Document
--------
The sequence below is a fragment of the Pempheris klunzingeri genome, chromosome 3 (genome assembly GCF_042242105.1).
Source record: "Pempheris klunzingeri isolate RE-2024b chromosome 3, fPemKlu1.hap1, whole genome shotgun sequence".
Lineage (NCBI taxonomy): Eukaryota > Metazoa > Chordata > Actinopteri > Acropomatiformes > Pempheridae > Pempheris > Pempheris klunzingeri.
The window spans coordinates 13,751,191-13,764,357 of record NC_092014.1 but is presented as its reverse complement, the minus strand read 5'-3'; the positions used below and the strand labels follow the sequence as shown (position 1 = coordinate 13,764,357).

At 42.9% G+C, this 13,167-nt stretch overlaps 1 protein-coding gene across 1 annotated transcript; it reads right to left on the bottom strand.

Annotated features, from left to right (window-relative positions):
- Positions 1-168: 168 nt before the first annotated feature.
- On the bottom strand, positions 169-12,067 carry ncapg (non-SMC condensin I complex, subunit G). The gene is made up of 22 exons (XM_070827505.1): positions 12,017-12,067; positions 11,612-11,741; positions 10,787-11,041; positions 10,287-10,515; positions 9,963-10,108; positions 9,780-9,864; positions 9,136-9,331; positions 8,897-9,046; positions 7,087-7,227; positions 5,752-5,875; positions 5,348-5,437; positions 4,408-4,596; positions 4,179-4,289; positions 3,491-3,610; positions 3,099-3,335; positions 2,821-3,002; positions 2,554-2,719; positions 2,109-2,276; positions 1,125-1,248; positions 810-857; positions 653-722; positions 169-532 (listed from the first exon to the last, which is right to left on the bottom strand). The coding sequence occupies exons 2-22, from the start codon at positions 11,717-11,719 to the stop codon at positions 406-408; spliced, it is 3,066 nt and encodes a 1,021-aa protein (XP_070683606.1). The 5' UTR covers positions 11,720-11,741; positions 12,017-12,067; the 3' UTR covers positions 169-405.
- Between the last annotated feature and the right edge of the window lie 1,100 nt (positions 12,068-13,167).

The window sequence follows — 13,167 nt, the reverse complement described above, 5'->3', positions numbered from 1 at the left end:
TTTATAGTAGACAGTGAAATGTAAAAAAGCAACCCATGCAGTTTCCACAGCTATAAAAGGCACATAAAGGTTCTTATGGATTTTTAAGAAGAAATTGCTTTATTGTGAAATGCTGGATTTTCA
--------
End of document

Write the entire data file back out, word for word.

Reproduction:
The sequence below is a fragment of the Pempheris klunzingeri genome, chromosome 3 (genome assembly GCF_042242105.1).
Source record: "Pempheris klunzingeri isolate RE-2024b chromosome 3, fPemKlu1.hap1, whole genome shotgun sequence".
Lineage (NCBI taxonomy): Eukaryota > Metazoa > Chordata > Actinopteri > Acropomatiformes > Pempheridae > Pempheris > Pempheris klunzingeri.
The window spans coordinates 13,751,191-13,764,357 of record NC_092014.1 but is presented as its reverse complement, the minus strand read 5'-3'; the positions used below and the strand labels follow the sequence as shown (position 1 = coordinate 13,764,357).

At 42.9% G+C, this 13,167-nt stretch overlaps 1 protein-coding gene across 1 annotated transcript; it reads right to left on the bottom strand.

Annotated features, from left to right (window-relative positions):
- Positions 1-168: 168 nt before the first annotated feature.
- On the bottom strand, positions 169-12,067 carry ncapg (non-SMC condensin I complex, subunit G). The gene is made up of 22 exons (XM_070827505.1): positions 12,017-12,067; positions 11,612-11,741; positions 10,787-11,041; positions 10,287-10,515; positions 9,963-10,108; positions 9,780-9,864; positions 9,136-9,331; positions 8,897-9,046; positions 7,087-7,227; positions 5,752-5,875; positions 5,348-5,437; positions 4,408-4,596; positions 4,179-4,289; positions 3,491-3,610; positions 3,099-3,335; positions 2,821-3,002; positions 2,554-2,719; positions 2,109-2,276; positions 1,125-1,248; positions 810-857; positions 653-722; positions 169-532 (listed from the first exon to the last, which is right to left on the bottom strand). The coding sequence occupies exons 2-22, from the start codon at positions 11,717-11,719 to the stop codon at positions 406-408; spliced, it is 3,066 nt and encodes a 1,021-aa protein (XP_070683606.1). The 5' UTR covers positions 11,720-11,741; positions 12,017-12,067; the 3' UTR covers positions 169-405.
- Between the last annotated feature and the right edge of the window lie 1,100 nt (positions 12,068-13,167).

The window sequence follows — 13,167 nt, the reverse complement described above, 5'->3', positions numbered from 1 at the left end:
TTTATAGTAGACAGTGAAATGTAAAAAAGCAACCCATGCAGTTTCCACAGCTATAAAAGGCACATAAAGGTTCTTATGGATTTTTAAGAAGAAATTGCTTTATTGTGAAATGCTGGATTTTCA